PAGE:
Aug 10 (Reuters) - U.S. President Barack Obama said on Monday the United States, Canada and Mexico had made progress on concrete goals that will be negotiated at international talks on climate change in Copenhagen in December.
The three countries said they would cooperate on a series of measures, including building infrastructure for emissions trading systems and making the North American aviation sector "carbon neutral."
Below are a series of ways the three nations plan to cooperate, according to a joint statement released after a summit held by Obama, Mexican President Felipe Calderon and Canadian Prime Minister Stephen Harper in Guadalajara, Mexico.
The three nations will "build capacity and infrastructure" to cooperate in the future on emissions trading systems.
Emissions trading allows companies and other entities to buy and sell permits that allow them to release carbon dioxide (CO2) or other greenhouse gases.
CARBON ATLAS, CAPTURE AND STORAGE
The countries agreed to make a "North American Carbon Atlas" to map and share data about significant carbon emissions sources as well as underground sites that could be used to store CO2.
The end effect, they said, would be a common geographical information system on carbon sources and sinks.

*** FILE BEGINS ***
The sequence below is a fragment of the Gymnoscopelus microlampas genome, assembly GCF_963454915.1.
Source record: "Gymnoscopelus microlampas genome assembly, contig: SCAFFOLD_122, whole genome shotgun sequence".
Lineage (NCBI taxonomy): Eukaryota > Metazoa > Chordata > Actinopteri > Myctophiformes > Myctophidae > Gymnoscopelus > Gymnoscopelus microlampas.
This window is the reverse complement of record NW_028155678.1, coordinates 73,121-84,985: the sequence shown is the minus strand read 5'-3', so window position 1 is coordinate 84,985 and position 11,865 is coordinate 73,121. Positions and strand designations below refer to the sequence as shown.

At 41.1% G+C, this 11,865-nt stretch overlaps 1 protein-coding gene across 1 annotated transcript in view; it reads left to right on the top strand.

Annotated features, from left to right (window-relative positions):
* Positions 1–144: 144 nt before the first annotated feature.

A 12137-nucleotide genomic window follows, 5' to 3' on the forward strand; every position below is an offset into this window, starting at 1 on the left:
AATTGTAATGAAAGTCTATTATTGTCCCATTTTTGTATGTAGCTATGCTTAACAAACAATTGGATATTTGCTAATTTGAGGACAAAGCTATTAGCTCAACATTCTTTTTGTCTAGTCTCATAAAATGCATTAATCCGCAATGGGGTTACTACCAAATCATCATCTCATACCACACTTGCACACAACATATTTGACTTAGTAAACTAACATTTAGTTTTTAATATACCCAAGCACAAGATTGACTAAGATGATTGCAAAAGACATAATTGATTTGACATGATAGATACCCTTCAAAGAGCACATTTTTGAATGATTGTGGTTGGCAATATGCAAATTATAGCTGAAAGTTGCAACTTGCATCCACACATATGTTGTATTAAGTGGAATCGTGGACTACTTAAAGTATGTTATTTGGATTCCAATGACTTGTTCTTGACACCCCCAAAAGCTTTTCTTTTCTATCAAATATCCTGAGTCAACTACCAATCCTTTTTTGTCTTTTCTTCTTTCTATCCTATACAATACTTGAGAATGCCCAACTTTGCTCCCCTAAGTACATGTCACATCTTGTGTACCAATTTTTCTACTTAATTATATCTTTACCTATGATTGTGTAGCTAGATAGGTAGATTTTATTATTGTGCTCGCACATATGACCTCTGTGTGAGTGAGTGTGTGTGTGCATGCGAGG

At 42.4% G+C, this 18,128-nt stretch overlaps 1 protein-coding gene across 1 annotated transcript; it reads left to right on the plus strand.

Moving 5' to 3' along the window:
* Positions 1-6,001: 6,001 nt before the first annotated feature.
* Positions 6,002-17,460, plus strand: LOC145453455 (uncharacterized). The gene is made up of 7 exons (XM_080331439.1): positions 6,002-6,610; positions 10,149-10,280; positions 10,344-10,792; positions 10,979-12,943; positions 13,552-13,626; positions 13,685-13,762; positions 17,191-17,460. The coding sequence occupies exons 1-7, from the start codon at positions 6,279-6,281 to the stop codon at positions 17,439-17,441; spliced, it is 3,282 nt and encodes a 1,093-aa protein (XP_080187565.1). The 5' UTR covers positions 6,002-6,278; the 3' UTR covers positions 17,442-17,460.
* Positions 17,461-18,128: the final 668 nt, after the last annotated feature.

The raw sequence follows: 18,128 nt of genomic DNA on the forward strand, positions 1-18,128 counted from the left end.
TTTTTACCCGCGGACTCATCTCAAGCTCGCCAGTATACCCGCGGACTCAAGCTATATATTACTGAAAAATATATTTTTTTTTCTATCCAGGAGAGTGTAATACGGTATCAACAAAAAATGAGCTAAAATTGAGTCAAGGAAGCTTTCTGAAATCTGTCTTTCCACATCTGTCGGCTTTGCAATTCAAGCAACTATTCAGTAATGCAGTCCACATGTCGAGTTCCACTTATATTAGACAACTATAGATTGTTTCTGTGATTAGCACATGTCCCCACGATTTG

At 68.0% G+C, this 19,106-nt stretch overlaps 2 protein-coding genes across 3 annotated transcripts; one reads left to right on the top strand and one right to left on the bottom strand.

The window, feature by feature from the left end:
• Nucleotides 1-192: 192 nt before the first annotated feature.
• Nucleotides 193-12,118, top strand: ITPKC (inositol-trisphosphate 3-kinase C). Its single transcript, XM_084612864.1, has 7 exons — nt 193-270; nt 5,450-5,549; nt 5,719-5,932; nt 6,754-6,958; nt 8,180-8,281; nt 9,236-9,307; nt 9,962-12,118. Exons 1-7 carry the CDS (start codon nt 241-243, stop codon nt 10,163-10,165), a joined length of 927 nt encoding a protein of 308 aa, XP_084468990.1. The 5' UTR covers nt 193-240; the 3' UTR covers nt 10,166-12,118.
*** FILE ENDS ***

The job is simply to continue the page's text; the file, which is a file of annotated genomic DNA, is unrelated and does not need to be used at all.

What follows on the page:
The countries would also work toward consensus on a methodology for estimating CO2 storage capacity.
Carbon capture and storage is still a largely unproven technology, but proponents see it as a promising way to trap carbon emissions underground, rather than letting out into the atmosphere where they contribute to global warming.
REDUCING GAS FLARING
The three countries agreed to work to "promote best practices" on reducing gas flaring throughout North America.
Burning natural gas releases CO2, a potent greenhouse gas.
The three countries said they would work together on research and development for the so-called "smart grid" -- an electrical grid that would allow renewable energy, such as power generated by wind farms, to flow seamlessly to consumers. The nations will continue working to smooth "interoperability" between their respective grids on that issue.
The countries said they would work toward reducing emissions from the transport sector, including by "striving to achieve carbon-neutral growth in the North American aviation sector in the context of global action." (Writing by Jeff Mason)